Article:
When I first dove into the pass rusher class, I didn’t think any player fit the Matt Patricia/Paul Pasqualoni prototype more than Josh Allen. After watching the top guys in the class, that ultimately remains true but only because Brian Burns is far smaller than the coaches like. Schematically, Burns would be perfect. He plays equally well in four and three man fronts on the edge and while dropping into coverage isn’t a strength, it’s something you can ask him to do on occasion.
Athletically, Burns doesn’t seem to have the bend you like in elite pass rushers, but he does possess some serious explosiveness and manages to get around the edge despite some stiffness by simply bursting far enough past the tackle to make the turn more manageable. He also possesses a devastating spin move that I’d like to see him utilize more often.
Burns isn’t as ready to contribute right away as some of the other rushers are, but it’s promising from a development standpoint that he very clearly and tangibly improved each year that he played for Florida State. The Lions hold an early pick in the second round, but it may not be high enough to pick up Burns, meaning they’d have to take him eighth overall—likely far too high—or find a way to trade down to the later part of the opening round.
Jachai Polite, OLB, Florida
Speaking of devastating spin moves, Jachai Polite has a good one that, unlike Burns, he uses frequently. Polite is likely going to start his NFL career as a package rusher due to some pretty severe liabilities in the run game that crop up way too often. At 6-foot-2 and only 240 pounds, his limited size is likely to limit him to 3-4 primary teams only with his lack of functional length turning off any 4-3 or multiple front teams.
Polite doesn’t flash bend nearly as much as the other prospects I’ve viewed, and this class hasn’t been very bendy in general, but he flashes some very strong athletic traits in his explosiveness and speed. Polite reminds me in some ways of former Miami Dolphins first-round pick Charles Harris, though Polite has superior athletic traits, and his deficiencies are far less pronounced than Harris’ was.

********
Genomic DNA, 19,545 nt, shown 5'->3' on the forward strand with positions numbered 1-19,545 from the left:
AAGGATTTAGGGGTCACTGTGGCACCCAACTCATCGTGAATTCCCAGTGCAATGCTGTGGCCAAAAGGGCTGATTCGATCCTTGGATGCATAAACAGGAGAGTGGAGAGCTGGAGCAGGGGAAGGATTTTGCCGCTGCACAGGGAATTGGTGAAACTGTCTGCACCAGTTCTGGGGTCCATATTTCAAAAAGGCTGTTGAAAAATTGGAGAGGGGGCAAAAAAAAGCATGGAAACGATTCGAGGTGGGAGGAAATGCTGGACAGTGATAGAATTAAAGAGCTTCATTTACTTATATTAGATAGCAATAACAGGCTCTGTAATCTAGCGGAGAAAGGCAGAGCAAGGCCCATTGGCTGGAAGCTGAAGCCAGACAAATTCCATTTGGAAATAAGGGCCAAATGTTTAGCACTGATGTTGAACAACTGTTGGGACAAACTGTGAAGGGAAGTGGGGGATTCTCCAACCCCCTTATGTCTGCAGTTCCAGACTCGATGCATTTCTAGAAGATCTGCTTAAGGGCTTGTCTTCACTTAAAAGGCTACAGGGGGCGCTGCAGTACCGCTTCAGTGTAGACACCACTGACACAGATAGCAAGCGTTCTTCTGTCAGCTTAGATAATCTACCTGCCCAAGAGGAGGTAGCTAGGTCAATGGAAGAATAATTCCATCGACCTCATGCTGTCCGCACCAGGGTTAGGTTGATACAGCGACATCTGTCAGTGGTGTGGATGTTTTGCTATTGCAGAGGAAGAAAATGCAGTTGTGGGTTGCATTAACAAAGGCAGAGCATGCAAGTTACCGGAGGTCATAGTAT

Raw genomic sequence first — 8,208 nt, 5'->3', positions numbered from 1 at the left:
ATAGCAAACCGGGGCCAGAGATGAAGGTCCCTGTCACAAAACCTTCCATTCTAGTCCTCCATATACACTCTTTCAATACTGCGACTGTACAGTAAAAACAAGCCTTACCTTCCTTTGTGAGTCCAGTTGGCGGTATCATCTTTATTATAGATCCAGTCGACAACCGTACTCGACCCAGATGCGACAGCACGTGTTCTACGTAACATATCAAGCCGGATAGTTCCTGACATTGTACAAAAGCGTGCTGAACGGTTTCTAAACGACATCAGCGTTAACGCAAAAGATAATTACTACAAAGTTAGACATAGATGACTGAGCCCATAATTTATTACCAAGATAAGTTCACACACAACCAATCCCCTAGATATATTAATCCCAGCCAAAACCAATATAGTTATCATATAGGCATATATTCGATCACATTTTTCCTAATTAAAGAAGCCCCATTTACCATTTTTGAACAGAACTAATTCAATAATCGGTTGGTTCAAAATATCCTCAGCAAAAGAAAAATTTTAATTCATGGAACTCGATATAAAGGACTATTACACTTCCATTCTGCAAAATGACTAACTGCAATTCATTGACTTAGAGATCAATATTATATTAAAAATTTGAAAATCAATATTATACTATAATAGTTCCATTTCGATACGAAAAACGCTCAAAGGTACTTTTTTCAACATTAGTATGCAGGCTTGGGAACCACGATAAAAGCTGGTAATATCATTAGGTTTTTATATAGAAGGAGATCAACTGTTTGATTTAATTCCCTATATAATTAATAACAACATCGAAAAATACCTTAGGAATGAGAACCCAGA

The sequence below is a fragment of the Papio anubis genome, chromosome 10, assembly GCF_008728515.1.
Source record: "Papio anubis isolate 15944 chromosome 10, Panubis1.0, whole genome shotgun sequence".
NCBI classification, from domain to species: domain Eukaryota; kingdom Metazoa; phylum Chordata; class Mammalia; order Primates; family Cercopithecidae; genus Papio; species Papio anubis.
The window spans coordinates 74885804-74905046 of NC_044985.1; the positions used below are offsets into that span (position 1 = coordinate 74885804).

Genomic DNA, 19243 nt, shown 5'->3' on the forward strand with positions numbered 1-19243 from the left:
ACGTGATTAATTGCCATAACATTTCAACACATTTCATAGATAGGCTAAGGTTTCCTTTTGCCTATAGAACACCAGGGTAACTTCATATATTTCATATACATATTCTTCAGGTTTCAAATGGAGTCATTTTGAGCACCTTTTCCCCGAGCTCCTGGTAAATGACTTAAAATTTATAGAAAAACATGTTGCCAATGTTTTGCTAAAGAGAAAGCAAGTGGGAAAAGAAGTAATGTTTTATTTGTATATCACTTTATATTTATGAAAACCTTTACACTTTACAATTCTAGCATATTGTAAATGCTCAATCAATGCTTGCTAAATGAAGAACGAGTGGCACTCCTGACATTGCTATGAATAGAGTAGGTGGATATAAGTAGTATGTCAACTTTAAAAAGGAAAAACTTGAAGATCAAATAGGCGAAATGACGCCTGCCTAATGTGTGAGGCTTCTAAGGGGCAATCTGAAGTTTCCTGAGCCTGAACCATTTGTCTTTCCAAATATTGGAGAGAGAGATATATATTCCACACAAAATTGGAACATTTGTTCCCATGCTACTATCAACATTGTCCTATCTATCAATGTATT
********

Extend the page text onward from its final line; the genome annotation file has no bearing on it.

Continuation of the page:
While I was a critic of Harris’ first-round billing, I think Polite has a legitimate case for where he’s likely to be drafted—in the end of the first round or beginning of the second—where the Lions are drafting. With the focus Matt Patricia has had on defending the run, I am not sure Polite will be as high on their draft boards as he’s likely to be drafted, but if they see that pass rushing upside and think they can fix the run stuff, he’s a possibility in the second round.
Clelin Ferrell, DE, Clemson
A name linked to the Lions longer than most, Clelin Ferrell was a common player mocked to the Lions throughout the season. Much of this has to do with a public perception, oddly, that the Lions didn’t change their scheme much from 2017. Ferrell has played as a stand up rusher and with his hand in the dirt, but it’s very clear in watching him that he’s far more comfortable getting dirty than he is standing up. In Detroit, he’d play the role of Romeo Okwara, and I think he’d provide a decent upgrade at that position.
Athletically, Ferrell has some moments where he flashes some of the best explosion in this draft class. The problem arises the rest of the time when he doesn’t. He displays no flashes of even passable bend and wouldn’t be what you imagine when you think of a traditional pure edge rusher. To add to that, his speed is only average. It wouldn’t surprise me to see Ferrell measure out well in explosion drills and end up below average in every other metric.
After diving into the tape, I think the Combine is more likely to do harm to his draft prospects than any other pass rusher. The Lions would likely still need to take him with that eighth overall pick to get him, though, as I find it hard to imagine him falling all the way out of the first round.
Which pass rusher do you think the Lions will draft?